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Development Of Intracorporeal Surgical Tracking Device With Tightly Coupled Sensor Fusion Approach | 6414
ISSN: 2155-6210

Journal of Biosensors & Bioelectronics
Open Access

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Development of intracorporeal surgical tracking device with tightly coupled sensor fusion approach

2nd International Conference and Exhibition on Biosensors & Bioelectronics

Hongliang Ren, Wei Liu and Shuang Song

Accepted Abstracts: J Biosens Bioelectron

DOI: 10.4172/2155-6210.S1.022

Surgical navigation systems enable surgeons to carry out surgical interventions more accurately and less invasively, by tracking the surgical instruments inside human body with respect to the target anatomy. In order to get the real-time position and orientation measurements of surgical instruments in the surgical field, we developed a new miniature tracking device, which is aiming to overcome the constraints of line-of-sight and interference in surgical environment. Currently, optical tracking (OPT) is the gold standard in surgical navigation systems because of its accuracy but is constrained by direct line of sight (LOS) between camera sensors and markers. Electromagnetic tracking (EMT) technology is an alternative without the requirement of LOS, whereas EMT is prone to measurement errors caused by environmental ferromagnetic distortion. An idea for solving these dilemmas is to integrate respective strengths to overcome the corresponding weaknesses. Instead of conventional postacquisition loosely coupled fusion of sensor measurements, we built a real-time hybrid tracking system as illustrated in the below figure and developed a ?pre-data fusion? method, which emphasizes the interactive and tightly coupled fusion of EMT and OPT sensor data for pose estimation. The primary contribution of this study is that LOS problem and point correspondence problem can be mitigated using the initial measurements of EMT, and in turn the OPT result can be the initial value for non-linear iterative solver of EMT sensing module, in order to increase the tracking accuracy of EMT. The experiments show that the mean position estimation error is 0.87 mm.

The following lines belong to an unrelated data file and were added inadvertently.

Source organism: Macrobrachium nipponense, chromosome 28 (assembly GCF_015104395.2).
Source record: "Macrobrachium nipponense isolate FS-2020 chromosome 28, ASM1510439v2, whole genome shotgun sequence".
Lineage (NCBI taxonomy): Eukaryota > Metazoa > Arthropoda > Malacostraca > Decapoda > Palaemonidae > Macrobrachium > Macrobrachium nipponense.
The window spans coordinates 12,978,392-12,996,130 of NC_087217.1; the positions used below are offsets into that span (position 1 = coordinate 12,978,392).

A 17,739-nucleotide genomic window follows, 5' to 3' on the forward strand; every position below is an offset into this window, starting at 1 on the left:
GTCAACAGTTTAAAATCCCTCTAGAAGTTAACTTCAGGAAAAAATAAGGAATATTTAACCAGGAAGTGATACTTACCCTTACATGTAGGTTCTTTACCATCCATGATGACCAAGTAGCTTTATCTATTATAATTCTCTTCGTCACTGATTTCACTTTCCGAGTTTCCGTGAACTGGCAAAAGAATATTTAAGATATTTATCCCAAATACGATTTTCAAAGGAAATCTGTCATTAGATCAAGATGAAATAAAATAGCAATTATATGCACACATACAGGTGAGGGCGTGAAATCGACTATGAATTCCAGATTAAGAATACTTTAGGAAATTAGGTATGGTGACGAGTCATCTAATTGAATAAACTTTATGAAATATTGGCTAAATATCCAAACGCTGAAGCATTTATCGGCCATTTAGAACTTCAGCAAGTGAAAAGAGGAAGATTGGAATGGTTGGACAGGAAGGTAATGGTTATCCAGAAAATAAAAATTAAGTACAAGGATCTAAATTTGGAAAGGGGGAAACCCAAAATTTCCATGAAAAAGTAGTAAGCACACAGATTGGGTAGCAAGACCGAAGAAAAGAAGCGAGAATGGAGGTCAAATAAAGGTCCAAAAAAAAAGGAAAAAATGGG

Hongliang Ren is currently an assistant professor and a PI of medical mechatronics in National University of Singapore (NUS). He received his Ph.D. in Electronic Engineering from The Chinese University of Hong Kong (CUHK), and conducted postdoctoral research in the Johns Hopkins University, Surgical Innovation Institute of Children's National Medical Center, and the Pediatric Cardiac Bioengineering Lab of Children's Hospital Boston & Harvard Medical School. His research interests are in Computer-Integrated Surgical (CIS) systems, biomedical mechatronics, medical robotics and sensing technologies.
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